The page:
Your Evening Briefing
(Bloomberg) -- U.S. President Donald Trump continued to clash with federal law enforcement Wednesday. Speaking of Attorney General Jeff Sessions, he said "I don't have an attorney general. It's very sad." And though Trump has demanded the "immediate declassification" of sensitive materials about the Russia collusion probe, the Justice Department is expected to redact portions of the documents.
Here are today's top stories
The chairman of Danske Bank said a “large” part of $234 billion that flowed through a unit of his bank at the center of a money laundering scandal may need to be treated as suspicious transactions.
Nafta talks are picking up again but a deal is unlikely this week, increasing odds that the latest deadline will be missed amid Trump’s threat to freeze out Canada.
FEMA chief Brock Long is under investigation for using government vehicles to commute from Washington to his North Carolina home, the latest in a growing list of Trump administration scandals we're tracking for you here.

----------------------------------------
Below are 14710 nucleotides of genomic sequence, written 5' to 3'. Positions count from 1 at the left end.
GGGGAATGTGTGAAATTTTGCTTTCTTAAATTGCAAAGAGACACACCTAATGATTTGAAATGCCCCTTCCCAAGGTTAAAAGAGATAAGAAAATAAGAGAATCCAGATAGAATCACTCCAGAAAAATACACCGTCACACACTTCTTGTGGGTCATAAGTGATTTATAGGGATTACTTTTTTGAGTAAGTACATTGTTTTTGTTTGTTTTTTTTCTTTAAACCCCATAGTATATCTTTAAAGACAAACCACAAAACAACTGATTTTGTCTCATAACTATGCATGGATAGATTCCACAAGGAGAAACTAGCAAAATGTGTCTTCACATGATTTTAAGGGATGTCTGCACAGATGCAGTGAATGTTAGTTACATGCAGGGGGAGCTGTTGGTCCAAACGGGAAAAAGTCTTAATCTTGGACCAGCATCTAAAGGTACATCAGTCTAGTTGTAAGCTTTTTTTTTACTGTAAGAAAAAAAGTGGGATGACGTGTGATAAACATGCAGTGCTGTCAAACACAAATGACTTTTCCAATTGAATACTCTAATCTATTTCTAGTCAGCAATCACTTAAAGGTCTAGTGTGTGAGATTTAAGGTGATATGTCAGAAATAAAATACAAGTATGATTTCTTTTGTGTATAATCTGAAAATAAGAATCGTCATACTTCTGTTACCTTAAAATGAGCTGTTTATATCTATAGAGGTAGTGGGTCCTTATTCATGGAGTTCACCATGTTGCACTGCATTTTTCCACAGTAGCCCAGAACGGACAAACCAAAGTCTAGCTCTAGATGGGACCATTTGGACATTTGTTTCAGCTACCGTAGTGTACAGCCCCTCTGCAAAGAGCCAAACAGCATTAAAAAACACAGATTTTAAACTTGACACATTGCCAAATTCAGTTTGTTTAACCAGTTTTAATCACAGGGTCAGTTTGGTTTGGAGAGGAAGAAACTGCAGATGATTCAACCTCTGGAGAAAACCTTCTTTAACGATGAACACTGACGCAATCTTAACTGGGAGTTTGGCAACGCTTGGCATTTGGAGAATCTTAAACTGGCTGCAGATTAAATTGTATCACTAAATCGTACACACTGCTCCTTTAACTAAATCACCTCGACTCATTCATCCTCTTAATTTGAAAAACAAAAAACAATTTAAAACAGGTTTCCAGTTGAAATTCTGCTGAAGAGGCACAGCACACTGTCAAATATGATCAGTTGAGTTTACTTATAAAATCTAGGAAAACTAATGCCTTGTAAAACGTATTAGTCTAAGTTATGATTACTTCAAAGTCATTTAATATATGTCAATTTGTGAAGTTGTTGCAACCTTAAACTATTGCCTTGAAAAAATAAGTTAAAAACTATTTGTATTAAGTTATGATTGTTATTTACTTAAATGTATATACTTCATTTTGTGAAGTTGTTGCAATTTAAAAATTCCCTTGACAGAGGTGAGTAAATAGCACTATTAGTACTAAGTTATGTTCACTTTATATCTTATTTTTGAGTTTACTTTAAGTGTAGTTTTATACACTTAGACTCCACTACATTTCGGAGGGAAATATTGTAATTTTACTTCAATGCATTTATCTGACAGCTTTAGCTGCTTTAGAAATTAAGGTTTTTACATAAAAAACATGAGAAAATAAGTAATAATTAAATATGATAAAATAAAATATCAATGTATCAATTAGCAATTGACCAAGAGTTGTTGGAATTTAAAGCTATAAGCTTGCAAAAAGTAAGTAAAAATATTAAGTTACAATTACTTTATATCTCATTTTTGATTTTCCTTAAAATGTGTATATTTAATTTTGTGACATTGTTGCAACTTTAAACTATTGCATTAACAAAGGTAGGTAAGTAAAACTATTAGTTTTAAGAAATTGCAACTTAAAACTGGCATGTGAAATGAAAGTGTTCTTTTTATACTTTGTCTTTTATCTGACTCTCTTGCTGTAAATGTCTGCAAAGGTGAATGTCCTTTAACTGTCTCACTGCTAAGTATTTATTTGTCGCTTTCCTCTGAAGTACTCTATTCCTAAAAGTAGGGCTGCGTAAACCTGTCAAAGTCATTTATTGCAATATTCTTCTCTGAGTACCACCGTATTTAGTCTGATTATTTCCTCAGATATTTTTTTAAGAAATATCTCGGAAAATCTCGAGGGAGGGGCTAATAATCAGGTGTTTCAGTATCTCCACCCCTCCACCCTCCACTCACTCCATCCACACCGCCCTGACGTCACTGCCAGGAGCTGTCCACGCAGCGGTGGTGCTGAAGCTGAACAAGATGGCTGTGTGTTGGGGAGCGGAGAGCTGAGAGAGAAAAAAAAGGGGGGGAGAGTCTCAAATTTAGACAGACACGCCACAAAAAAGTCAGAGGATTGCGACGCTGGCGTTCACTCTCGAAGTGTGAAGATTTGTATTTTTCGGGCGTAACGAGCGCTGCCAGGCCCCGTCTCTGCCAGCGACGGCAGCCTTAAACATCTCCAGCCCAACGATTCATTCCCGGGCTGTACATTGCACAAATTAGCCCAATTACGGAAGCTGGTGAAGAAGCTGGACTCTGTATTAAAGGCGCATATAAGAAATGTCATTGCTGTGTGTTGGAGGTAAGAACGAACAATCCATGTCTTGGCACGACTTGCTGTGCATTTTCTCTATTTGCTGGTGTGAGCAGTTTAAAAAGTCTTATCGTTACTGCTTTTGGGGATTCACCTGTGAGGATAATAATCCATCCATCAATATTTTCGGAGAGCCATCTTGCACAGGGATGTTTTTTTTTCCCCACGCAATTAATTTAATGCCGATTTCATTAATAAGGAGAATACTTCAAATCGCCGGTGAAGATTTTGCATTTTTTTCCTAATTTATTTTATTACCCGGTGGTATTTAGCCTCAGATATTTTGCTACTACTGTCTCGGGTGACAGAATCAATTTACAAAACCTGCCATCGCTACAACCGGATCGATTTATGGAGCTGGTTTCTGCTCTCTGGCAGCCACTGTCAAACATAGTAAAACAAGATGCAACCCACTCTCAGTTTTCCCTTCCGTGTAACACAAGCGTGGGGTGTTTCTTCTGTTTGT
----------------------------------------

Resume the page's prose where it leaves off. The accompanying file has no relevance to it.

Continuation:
The head of America's biggest auto dealership group has a simple message for Tesla CEO Elon Musk as he struggles with deliveries: I told you so.
While politicians in London are frenetic over Brexit details, the rest of the U.K. is stuck in a political and bureaucratic torpor. The country has largely stopped working.
What's Joe Weisenthal thinking about? The Bloomberg news director contends there's not much evidence of a general stock market bubble, but there have been plenty of local euphorias. Take a look at crypto, tiny Chinese tech IPOs and now marijuana stocks, with Tilray as the ultimate emblem of the mini boom.
What you'll need to know tomorrow
- Colombia's cocaine production has never been higher.
- 3-D gun advocate Cody Wilson may be on the run after a sex assault charge.
- Married men are earning a lot more than everyone else in America.
- Cash-strapped millennials are willing to leverage their homes to pay bills.
- Hackers are illegally generating cryptocurrencies by exploiting a software flaw.
- Trump wants the woman accusing Kavanaugh of sexual assault to testify.
- The Vespa that communism built has been revived as an electric scooter.
What you'll want to read tonight
Toyota, the world’s most valuable automaker, is behind in the race to create the vehicles of a maybe-not-so-distant future, Bloomberg Businessweek reports. If the company fails to pick up the pace, the company could face the humiliation of becoming a mere steel-box supplier.
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